Ryan Moses, the party’s executive director, points out that the only state leader to endorse Pirro is Minarik, who did so in his role as head of the Monroe County GOP. The state committee, meanwhile, has yet to endorse any of its 2006 statewide candidates. Currently, the party base is weighing the contenders, including Pirro and Cox, interviewing them in a series of meetings statewide. “Ed Cox is a great guy,” Moses says, “and we’re glad to have him be part of this process.”
Whether Pirro shares the sentiment is anyone’s guess. When asked if the candidate sees Cox as a threat, or if she fears losing momentum, her aides tell the Voice: “Jeanine Pirro is focusing on the only race that matters. She is confident she will defeat Hillary Clinton next November.”
And if her enthusiasts are fretting about the state of her candidacy, they’re not showing it. After all, they argue, Pirro is a powerful, dynamic woman, who has one thing Cox doesn’t: proven electability. She knows how to stump and raise money; she’s battle-tested. And because Pirro is generally a moderate Republican—she’s pro-choice, for instance, while Cox opposes abortion rights—she represents the kind of candidate who can woo suburban soccer moms on both sides of the aisle. In the words of one party insider, “I see this race as Jeanine and Hillary. That’s the only way I see it.”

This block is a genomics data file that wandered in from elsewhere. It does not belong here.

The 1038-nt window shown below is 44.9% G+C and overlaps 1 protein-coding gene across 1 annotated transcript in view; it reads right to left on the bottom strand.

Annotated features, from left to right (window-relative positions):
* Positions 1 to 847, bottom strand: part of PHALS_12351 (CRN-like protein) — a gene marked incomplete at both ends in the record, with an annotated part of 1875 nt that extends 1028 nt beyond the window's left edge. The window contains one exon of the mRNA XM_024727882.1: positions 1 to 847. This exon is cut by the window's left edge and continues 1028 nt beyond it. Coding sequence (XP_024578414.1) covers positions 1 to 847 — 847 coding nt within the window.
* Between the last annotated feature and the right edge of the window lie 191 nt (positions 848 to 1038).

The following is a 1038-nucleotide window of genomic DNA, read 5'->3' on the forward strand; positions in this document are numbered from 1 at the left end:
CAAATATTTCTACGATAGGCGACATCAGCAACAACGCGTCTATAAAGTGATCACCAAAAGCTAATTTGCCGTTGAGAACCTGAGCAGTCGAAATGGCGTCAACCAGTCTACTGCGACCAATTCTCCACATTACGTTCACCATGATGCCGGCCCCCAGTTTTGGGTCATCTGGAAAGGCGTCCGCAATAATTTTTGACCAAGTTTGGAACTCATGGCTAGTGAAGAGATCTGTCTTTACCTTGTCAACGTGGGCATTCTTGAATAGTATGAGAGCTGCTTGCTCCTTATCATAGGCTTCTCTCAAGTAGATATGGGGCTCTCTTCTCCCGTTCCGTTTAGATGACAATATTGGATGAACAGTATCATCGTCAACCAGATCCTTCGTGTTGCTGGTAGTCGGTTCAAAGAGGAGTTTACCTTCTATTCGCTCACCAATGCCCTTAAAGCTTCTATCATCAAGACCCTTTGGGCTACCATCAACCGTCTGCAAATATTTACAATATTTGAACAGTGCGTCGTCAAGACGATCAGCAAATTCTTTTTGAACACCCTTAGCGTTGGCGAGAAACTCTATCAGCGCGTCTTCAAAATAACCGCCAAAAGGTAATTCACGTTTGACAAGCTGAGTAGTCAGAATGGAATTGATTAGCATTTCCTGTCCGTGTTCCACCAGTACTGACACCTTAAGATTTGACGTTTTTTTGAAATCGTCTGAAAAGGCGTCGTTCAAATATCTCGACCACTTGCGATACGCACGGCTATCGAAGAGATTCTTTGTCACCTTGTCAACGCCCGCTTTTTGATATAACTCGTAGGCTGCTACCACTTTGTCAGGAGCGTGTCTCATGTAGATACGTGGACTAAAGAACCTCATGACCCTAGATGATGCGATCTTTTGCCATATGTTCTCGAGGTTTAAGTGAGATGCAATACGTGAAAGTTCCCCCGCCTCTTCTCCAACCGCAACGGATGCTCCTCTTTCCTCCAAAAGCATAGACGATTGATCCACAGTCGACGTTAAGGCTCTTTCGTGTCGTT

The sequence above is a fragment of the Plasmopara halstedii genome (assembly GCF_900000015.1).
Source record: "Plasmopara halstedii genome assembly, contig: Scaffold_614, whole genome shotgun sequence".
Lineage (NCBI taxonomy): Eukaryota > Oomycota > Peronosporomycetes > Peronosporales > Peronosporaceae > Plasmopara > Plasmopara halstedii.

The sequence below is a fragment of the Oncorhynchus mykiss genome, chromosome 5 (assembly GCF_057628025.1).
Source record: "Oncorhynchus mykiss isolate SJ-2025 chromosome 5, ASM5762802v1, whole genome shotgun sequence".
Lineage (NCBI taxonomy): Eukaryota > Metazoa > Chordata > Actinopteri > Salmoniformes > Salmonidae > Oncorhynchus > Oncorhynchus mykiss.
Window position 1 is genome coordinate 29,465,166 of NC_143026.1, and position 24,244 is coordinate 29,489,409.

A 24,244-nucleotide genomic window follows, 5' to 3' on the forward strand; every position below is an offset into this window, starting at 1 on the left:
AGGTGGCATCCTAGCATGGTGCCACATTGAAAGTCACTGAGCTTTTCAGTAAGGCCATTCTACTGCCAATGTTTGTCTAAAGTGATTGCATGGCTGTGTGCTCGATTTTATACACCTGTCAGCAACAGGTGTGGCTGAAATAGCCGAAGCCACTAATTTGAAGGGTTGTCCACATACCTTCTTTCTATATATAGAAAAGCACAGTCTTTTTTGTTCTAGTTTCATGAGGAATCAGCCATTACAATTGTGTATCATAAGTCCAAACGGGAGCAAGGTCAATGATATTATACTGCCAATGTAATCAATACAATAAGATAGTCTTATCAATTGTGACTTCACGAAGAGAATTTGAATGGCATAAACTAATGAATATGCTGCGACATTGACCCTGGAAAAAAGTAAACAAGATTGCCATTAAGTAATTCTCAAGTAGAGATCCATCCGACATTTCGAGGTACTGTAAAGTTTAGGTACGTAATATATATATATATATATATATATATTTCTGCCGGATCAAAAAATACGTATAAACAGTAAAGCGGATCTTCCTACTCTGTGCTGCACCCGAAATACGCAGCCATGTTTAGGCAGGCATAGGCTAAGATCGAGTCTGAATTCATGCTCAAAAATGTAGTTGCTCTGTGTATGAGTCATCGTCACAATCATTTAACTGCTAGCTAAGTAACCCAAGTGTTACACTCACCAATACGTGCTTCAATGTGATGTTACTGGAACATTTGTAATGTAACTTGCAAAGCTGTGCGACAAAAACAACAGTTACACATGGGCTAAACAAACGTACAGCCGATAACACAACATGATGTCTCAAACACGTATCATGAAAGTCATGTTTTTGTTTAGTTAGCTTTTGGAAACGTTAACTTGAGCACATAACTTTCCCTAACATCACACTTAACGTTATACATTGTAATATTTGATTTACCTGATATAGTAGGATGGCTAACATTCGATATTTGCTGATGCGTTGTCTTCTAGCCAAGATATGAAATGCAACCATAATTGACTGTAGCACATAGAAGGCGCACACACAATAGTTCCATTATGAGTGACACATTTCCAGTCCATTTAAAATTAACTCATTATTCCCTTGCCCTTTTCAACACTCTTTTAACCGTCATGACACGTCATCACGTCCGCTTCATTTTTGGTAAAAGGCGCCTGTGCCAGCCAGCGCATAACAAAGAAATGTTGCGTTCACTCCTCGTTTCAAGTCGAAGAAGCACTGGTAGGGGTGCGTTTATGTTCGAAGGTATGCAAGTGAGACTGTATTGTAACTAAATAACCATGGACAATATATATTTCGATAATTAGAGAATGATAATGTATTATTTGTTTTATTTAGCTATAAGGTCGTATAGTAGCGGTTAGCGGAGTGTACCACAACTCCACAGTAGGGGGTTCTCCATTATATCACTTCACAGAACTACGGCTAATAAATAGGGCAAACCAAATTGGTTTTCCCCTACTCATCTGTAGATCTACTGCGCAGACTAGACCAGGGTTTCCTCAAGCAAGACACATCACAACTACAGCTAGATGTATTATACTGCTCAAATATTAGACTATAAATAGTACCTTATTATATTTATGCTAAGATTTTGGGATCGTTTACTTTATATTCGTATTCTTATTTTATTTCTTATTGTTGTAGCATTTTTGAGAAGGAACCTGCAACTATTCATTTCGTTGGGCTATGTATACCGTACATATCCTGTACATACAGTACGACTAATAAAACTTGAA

Who knows what will happen next? Who knows if a majority of GOP activists will follow the lead of Minarik and back Pirro, or if they’ll buck the leadership and embrace the underdog? A poll released on September 30 has the candidates essentially tied, with Pirro predicted to gain 35 percent of the vote in a race against Clinton, compared to 34 percent for Cox in that same contest.
Cox, for his part, is gearing up for a fight, traveling the country, raising money—currently, he has a war chest of $768,014, most of it from his personal bank account. He may have a leg up on Pirro, who’s yet to file any campaign finance records. Clinton, on the contrary, has collected $12.5 million, and counting. Still, he says he plans to make his candidacy official as early as this fall. “I wouldn’t be doing all this if I didn’t think I was a qualified candidate,” he says. Maybe if he weren’t so modest he’d put it as Mueller does. “There’s a perception that with [Pirro’s] star quality and her being the anointed candidate, Ed Cox would roll over and play dead,” his strategist says. “But nothing could be further from the truth.”